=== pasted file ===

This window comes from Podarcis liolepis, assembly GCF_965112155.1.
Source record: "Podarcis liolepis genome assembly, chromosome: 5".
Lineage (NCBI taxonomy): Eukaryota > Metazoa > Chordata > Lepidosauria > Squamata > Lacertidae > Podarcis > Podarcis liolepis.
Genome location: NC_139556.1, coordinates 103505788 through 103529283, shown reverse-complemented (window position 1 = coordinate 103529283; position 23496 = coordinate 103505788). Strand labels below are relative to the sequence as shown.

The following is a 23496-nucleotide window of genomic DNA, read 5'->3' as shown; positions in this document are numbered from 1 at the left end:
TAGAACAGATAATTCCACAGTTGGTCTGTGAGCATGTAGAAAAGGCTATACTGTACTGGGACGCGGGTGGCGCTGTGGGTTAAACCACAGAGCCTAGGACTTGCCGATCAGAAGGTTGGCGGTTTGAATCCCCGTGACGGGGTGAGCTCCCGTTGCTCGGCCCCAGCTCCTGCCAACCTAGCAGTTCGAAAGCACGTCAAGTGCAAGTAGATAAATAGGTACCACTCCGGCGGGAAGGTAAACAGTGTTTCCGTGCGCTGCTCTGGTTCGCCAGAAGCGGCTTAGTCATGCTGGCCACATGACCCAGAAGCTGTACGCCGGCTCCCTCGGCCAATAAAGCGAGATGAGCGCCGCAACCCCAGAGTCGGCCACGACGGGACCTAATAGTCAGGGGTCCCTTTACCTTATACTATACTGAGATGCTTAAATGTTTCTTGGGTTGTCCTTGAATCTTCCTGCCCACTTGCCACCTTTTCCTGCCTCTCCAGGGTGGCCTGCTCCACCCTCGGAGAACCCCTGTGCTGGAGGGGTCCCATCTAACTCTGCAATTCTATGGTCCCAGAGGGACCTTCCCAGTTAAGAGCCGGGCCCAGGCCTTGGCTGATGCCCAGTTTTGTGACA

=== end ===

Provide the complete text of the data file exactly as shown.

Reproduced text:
This window comes from Podarcis liolepis, assembly GCF_965112155.1.
Source record: "Podarcis liolepis genome assembly, chromosome: 5".
Lineage (NCBI taxonomy): Eukaryota > Metazoa > Chordata > Lepidosauria > Squamata > Lacertidae > Podarcis > Podarcis liolepis.
Genome location: NC_139556.1, coordinates 103505788 through 103529283, shown reverse-complemented (window position 1 = coordinate 103529283; position 23496 = coordinate 103505788). Strand labels below are relative to the sequence as shown.

The following is a 23496-nucleotide window of genomic DNA, read 5'->3' as shown; positions in this document are numbered from 1 at the left end:
TAGAACAGATAATTCCACAGTTGGTCTGTGAGCATGTAGAAAAGGCTATACTGTACTGGGACGCGGGTGGCGCTGTGGGTTAAACCACAGAGCCTAGGACTTGCCGATCAGAAGGTTGGCGGTTTGAATCCCCGTGACGGGGTGAGCTCCCGTTGCTCGGCCCCAGCTCCTGCCAACCTAGCAGTTCGAAAGCACGTCAAGTGCAAGTAGATAAATAGGTACCACTCCGGCGGGAAGGTAAACAGTGTTTCCGTGCGCTGCTCTGGTTCGCCAGAAGCGGCTTAGTCATGCTGGCCACATGACCCAGAAGCTGTACGCCGGCTCCCTCGGCCAATAAAGCGAGATGAGCGCCGCAACCCCAGAGTCGGCCACGACGGGACCTAATAGTCAGGGGTCCCTTTACCTTATACTATACTGAGATGCTTAAATGTTTCTTGGGTTGTCCTTGAATCTTCCTGCCCACTTGCCACCTTTTCCTGCCTCTCCAGGGTGGCCTGCTCCACCCTCGGAGAACCCCTGTGCTGGAGGGGTCCCATCTAACTCTGCAATTCTATGGTCCCAGAGGGACCTTCCCAGTTAAGAGCCGGGCCCAGGCCTTGGCTGATGCCCAGTTTTGTGACA